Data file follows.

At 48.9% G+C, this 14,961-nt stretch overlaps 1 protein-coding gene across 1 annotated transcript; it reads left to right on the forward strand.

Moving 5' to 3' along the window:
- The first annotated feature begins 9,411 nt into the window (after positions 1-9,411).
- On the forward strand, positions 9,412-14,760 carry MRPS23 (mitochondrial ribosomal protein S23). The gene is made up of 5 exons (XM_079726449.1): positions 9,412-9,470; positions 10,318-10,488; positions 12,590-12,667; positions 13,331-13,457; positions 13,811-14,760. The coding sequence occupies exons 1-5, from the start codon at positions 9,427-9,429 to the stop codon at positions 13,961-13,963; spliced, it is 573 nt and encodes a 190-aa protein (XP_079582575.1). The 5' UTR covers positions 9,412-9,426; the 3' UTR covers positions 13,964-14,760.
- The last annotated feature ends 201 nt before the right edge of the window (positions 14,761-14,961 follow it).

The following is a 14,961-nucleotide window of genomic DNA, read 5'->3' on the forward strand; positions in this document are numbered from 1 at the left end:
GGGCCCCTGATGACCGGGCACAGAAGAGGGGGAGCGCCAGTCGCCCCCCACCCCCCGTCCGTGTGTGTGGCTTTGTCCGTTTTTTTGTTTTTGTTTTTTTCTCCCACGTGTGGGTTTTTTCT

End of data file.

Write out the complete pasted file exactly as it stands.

At 48.9% G+C, this 14,961-nt stretch overlaps 1 protein-coding gene across 1 annotated transcript; it reads left to right on the forward strand.

Moving 5' to 3' along the window:
- The first annotated feature begins 9,411 nt into the window (after positions 1-9,411).
- On the forward strand, positions 9,412-14,760 carry MRPS23 (mitochondrial ribosomal protein S23). The gene is made up of 5 exons (XM_079726449.1): positions 9,412-9,470; positions 10,318-10,488; positions 12,590-12,667; positions 13,331-13,457; positions 13,811-14,760. The coding sequence occupies exons 1-5, from the start codon at positions 9,427-9,429 to the stop codon at positions 13,961-13,963; spliced, it is 573 nt and encodes a 190-aa protein (XP_079582575.1). The 5' UTR covers positions 9,412-9,426; the 3' UTR covers positions 13,964-14,760.
- The last annotated feature ends 201 nt before the right edge of the window (positions 14,761-14,961 follow it).

The following is a 14,961-nucleotide window of genomic DNA, read 5'->3' on the forward strand; positions in this document are numbered from 1 at the left end:
GGGCCCCTGATGACCGGGCACAGAAGAGGGGGAGCGCCAGTCGCCCCCCACCCCCCGTCCGTGTGTGTGGCTTTGTCCGTTTTTTTGTTTTTGTTTTTTTCTCCCACGTGTGGGTTTTTTCT